View from Dublin: success for Limerick
Another week and another investment for Limerick. This time it is financial services giant Northern Trust which said it plans to expand its Limerick operations, creating up to 400 jobs over the next five years.
These jobs will be added to the 1,000 people already employed by the company at two locations in the city. It has become one of the largest employers in the Mid-West region.
Limerick is riding high in terms of foreign direct investment into the city, especially compared to the problems it faced at the start of the recession when Dell shed 2,000 jobs.
So how did all of this happen? How did Limerick go from being one of the whipping boys of the crash to one of the poster boys of the recovery?
There are several factors at play and some of them provide useful insight into what can be done for any region. Firstly, things had to get really bad before action was taken. Former Kerry Group managing director Denis Brosnan was asked to chair a special task force to tackle the economic problems in the region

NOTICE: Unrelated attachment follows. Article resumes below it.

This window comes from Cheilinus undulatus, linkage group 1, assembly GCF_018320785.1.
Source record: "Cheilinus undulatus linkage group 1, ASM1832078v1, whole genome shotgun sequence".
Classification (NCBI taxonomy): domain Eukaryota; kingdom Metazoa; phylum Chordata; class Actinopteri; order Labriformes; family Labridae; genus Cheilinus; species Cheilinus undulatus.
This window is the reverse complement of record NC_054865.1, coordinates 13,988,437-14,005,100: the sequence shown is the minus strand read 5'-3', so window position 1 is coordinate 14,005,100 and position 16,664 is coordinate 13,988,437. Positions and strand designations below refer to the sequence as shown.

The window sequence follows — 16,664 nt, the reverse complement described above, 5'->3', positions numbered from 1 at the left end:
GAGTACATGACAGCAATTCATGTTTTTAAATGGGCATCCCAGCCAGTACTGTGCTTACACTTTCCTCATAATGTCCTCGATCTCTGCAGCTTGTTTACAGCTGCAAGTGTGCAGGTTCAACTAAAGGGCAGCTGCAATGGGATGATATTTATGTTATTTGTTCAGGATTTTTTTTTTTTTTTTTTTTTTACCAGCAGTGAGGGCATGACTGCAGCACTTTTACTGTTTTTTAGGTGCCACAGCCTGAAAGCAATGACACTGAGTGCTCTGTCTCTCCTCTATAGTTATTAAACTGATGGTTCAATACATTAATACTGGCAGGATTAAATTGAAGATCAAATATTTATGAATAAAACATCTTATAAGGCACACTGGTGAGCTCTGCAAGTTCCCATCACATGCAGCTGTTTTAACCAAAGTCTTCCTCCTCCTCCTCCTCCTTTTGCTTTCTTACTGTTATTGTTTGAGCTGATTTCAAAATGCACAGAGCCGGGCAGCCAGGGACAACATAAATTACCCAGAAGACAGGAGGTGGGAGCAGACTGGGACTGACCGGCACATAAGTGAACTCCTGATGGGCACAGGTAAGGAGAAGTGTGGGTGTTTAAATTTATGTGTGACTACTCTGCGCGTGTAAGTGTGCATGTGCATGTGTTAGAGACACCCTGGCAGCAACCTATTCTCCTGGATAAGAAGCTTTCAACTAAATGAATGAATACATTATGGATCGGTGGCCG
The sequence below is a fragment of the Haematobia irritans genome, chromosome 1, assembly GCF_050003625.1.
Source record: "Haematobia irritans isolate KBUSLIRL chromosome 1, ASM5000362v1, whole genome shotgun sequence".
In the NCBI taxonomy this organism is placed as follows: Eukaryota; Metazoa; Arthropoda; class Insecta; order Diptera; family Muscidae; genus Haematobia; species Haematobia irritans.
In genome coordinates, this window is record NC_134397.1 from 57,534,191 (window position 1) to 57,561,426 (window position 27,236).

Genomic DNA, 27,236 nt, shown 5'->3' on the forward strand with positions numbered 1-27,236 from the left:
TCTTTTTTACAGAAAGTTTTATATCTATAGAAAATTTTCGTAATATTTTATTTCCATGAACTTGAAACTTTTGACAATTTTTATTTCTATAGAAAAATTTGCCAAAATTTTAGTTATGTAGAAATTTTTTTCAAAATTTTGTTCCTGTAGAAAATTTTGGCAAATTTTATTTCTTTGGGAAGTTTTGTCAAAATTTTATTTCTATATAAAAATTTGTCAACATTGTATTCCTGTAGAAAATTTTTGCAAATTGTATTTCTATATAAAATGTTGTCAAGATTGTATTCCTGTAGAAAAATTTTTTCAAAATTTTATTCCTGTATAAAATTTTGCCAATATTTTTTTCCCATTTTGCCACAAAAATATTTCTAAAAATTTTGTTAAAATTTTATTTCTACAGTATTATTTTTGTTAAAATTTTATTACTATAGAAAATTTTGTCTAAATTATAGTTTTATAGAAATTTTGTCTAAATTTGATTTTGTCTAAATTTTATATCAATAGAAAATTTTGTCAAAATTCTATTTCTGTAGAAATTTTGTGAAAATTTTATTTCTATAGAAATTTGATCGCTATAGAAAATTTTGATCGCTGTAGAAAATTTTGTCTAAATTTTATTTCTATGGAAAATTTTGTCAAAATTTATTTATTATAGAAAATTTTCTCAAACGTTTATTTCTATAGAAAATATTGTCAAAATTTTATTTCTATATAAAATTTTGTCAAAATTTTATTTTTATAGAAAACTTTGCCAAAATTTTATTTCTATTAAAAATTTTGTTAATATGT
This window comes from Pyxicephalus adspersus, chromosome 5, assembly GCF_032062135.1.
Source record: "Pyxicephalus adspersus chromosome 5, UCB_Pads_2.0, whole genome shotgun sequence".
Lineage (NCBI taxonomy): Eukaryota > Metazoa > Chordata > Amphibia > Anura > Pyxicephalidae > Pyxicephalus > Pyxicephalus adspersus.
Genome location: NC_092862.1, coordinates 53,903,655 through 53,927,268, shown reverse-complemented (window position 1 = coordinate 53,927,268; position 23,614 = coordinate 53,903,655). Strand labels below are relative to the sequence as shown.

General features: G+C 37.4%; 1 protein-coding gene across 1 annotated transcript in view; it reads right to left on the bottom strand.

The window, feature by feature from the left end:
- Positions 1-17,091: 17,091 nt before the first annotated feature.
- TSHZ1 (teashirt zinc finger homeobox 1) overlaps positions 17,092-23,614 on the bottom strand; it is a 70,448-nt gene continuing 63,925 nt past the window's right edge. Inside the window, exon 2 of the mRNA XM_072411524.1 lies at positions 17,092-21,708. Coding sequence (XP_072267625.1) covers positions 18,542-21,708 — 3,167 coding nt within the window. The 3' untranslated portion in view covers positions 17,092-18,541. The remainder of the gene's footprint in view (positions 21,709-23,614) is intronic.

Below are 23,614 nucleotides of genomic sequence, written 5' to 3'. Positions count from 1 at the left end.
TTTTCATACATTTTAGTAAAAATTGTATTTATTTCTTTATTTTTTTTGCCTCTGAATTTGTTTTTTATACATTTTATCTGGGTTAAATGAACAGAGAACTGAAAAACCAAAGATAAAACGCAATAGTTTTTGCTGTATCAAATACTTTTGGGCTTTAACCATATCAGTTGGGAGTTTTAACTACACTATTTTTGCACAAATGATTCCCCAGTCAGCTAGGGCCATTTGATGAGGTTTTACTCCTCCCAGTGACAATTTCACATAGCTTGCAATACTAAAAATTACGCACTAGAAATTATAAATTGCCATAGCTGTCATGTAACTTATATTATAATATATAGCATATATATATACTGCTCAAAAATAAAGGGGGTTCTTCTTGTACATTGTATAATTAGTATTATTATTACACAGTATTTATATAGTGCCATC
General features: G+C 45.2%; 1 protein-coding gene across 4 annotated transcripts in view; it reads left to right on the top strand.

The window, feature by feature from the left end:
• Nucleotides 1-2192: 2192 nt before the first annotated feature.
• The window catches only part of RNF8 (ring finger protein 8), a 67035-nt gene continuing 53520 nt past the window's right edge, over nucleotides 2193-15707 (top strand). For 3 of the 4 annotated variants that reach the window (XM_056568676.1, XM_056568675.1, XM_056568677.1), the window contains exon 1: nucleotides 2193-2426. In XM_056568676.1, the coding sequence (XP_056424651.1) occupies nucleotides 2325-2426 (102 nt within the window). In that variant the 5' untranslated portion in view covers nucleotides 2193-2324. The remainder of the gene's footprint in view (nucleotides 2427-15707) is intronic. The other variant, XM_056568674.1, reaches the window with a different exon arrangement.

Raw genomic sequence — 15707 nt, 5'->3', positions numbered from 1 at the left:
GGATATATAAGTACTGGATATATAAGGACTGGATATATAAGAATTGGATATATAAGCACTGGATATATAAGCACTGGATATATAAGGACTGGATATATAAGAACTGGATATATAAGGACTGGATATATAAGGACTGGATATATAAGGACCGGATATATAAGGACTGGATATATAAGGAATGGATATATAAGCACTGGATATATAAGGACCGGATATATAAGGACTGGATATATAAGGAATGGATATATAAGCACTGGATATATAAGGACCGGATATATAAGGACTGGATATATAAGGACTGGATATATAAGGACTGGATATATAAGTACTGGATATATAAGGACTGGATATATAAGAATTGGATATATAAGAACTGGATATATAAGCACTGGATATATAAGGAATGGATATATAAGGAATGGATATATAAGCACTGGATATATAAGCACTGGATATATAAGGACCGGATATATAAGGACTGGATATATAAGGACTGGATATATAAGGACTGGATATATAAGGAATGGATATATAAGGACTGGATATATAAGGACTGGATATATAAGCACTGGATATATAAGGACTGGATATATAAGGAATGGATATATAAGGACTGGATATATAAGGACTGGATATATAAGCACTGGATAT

Putting together the task force was a good start but getting someone as respected as Brosnan to chair it was very important. The number of agencies responsible for local government and job creation were greatly reduced.
One recommendation was to get rid of the job-creation role of Shannon Development and let the IDA take it over. Shannon had its own development and jobs agency but ironically, its very existence meant IDA Ireland was not as engaged as it could have been.
Limerick City Council and the county council were merged and under the stewardship of Conn Murray, began working on their own development plans for the region.
All the stakeholders signed a "charter of convergence and cohesion" to collaborate for the city and the region.
These have all been factors in ensuring Limerick has enjoyed even more of a post-crash lift than other parts of the country.